Unattended collection bins that have been linked to companies that use the proceeds donated to generate profit have come under fire in San Joaquin County.
In a scathing report from the San Joaquin County Civil Grand Jury, bins that have been linked to companies like Hayward-based USAgain – which, according to the report received 60 million pounds of clothing in 2011 and sold the majority for profit in Latin America and Africa –are believed to have led to a decline in donations to charitable organizations like The Salvation Army and Goodwill and often do not efficiently describe where donations will be distributed.
And tonight, the City of Lathrop will respond to the report and its findings and consider adopting an ordinance that regulate the placement of the bins in the community and the requirements to do so.
“Unattended donation bins operated by for profit organizations are unsightly and can become safety hazards. They deprive local charities of donations that benefit our community providing services and jobs. They generally do not make clear that the bins are placed by for profit companies which confuses donors making charitable donations,” the summary of the Grand Jury report concluded. “Understaffed code enforcement offices and confusion about whose responsibility it is to remove unwanted bins has led to a lack of action. Implementation of local ordinances is an important tool in preventing this problem and will generate additional income to the county and its cities that could go towards code enforcement efforts.”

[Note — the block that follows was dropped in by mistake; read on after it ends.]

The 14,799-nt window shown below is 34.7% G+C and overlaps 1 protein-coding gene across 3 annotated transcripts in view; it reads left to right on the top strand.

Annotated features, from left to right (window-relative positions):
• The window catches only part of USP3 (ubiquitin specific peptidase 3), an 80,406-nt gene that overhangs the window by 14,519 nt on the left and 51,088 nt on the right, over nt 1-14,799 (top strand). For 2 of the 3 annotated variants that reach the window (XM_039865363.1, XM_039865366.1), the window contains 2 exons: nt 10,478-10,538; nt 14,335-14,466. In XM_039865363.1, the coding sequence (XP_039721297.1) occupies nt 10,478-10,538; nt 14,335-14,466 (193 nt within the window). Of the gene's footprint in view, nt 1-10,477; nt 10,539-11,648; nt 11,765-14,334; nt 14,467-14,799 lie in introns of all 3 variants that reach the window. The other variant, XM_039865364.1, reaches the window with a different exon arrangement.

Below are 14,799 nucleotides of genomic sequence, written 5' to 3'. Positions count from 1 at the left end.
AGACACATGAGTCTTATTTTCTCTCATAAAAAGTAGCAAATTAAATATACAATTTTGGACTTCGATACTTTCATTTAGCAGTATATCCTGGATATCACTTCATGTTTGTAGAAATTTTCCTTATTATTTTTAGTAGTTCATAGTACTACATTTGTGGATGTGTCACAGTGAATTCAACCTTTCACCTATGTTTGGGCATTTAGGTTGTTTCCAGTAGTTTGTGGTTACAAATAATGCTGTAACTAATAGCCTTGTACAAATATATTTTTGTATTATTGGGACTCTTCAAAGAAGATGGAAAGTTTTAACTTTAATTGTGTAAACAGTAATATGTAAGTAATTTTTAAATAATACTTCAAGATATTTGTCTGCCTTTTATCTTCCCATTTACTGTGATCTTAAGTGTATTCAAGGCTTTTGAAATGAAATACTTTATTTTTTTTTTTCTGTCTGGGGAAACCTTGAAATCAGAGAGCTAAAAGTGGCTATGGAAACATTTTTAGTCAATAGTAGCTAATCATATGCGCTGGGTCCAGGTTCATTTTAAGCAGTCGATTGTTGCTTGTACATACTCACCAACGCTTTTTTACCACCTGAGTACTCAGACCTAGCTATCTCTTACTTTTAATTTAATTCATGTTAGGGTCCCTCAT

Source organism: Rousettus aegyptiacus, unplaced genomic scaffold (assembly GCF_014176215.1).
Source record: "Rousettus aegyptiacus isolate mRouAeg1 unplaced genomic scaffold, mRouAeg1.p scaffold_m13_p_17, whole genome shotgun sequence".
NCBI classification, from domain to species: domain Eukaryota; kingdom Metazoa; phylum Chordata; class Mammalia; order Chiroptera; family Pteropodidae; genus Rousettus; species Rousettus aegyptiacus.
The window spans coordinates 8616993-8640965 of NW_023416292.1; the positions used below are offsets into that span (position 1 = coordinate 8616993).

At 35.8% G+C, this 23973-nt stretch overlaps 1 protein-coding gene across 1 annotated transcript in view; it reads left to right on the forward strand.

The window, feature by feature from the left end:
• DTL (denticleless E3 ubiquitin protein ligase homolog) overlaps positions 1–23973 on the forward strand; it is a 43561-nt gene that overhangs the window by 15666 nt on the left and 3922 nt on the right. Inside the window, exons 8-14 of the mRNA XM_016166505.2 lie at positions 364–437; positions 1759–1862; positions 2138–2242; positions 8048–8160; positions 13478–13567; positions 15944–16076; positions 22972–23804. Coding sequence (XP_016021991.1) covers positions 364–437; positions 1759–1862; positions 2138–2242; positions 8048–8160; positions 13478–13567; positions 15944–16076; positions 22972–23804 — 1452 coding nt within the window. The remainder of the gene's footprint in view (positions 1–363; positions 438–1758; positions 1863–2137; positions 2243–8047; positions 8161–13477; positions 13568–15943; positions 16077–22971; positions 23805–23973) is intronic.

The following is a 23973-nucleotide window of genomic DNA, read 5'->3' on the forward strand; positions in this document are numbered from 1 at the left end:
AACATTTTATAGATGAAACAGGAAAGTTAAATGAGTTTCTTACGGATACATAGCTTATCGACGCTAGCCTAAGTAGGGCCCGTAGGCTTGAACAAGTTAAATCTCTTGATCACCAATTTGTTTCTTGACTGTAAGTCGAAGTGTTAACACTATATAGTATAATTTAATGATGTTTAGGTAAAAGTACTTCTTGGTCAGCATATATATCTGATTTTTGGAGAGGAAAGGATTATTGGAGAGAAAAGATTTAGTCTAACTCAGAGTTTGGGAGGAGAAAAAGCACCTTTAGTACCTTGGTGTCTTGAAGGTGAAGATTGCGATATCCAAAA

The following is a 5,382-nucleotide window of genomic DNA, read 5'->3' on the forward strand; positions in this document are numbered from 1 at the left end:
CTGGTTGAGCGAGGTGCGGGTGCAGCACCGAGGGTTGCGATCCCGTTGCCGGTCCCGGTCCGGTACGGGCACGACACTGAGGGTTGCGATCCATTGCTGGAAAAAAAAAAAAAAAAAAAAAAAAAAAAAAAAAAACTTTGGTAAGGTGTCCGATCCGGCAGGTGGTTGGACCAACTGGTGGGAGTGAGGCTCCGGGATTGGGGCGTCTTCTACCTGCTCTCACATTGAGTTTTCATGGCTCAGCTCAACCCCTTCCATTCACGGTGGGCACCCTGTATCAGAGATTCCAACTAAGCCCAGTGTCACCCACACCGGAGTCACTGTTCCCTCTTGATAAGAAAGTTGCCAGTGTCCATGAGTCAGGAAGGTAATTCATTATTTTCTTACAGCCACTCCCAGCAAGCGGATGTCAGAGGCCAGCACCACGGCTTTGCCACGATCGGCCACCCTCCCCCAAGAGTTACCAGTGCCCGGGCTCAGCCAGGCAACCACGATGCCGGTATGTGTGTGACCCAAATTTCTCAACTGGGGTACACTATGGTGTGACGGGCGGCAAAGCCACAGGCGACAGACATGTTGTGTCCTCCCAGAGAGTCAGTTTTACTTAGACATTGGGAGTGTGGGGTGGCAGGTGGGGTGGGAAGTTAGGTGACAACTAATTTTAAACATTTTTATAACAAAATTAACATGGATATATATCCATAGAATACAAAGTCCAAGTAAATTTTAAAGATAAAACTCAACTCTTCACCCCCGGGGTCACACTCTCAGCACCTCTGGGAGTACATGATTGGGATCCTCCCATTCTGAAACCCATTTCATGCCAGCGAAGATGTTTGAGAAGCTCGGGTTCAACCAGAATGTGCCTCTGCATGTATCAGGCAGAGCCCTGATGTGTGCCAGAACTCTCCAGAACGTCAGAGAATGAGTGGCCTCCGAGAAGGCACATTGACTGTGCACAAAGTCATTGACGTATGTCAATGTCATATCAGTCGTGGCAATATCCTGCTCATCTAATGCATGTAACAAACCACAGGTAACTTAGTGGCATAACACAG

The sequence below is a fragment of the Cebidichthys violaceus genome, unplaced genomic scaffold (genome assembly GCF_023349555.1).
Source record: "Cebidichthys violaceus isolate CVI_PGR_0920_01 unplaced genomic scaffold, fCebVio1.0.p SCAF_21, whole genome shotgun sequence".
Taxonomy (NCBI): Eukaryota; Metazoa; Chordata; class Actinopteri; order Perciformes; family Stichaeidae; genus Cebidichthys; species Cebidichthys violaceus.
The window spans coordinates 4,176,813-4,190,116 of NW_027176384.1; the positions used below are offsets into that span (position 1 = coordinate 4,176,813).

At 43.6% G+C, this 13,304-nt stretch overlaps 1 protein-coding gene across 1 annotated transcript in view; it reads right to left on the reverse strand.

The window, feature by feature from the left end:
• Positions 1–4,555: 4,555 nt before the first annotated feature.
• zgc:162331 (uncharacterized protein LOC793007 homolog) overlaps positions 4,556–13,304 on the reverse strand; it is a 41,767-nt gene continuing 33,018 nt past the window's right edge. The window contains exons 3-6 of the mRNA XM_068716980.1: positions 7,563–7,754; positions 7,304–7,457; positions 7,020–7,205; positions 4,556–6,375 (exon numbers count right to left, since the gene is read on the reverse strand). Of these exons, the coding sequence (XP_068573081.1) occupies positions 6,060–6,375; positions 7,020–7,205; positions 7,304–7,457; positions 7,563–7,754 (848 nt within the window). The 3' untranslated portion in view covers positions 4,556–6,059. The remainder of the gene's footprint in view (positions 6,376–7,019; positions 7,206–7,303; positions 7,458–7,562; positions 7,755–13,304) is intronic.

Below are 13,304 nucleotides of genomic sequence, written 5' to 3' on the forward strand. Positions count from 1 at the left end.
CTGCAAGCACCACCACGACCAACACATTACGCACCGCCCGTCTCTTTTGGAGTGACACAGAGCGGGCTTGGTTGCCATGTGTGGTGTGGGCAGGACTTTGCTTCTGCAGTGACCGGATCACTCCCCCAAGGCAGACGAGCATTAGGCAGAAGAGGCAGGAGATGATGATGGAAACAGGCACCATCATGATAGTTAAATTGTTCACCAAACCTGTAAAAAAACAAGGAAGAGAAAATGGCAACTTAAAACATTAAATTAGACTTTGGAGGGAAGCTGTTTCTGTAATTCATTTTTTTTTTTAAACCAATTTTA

Lathrop city staff is recommending accepting the Grand Jury’s reports and approving the distribution of a response from City Attorney Salvador Navarrete that agrees with nearly all findings but takes issue with the claim that donations to the bins – which have popped up all over San Joaquin County including in the cities of Manteca, Lathrop and Ripon – are taking away from the donations that would be received by recognized non-profit organizations that benefit the community.
Lathrop is also making a distinction in one of the findings that they have no authority to dictate private property rights.
A law, however, that was authored by then-Assemblywoman and now State Senator Cathleen Galgiani would have prevented the need for the intervention of the Grand Jury and individual municipalities had it been enacted.
When AB 1978, which would have required the written consent of a property owner before a collection bin could be placed on his or her property and also provided a mechanism for the removal of unwanted bins, was introduced, it had bi-partisan support in the legislature and overwhelmingly passed the Assembly and got a nod from the Senate before being vetoed by Governor Jerry Brown.
“I support the author’s goal of giving property owners more tools to enforce their property writes,” Brown wrote in his veto message. “However, I believe the language can be more narrowly crafted to avoid unintended consequences to local charities and nonprofits.”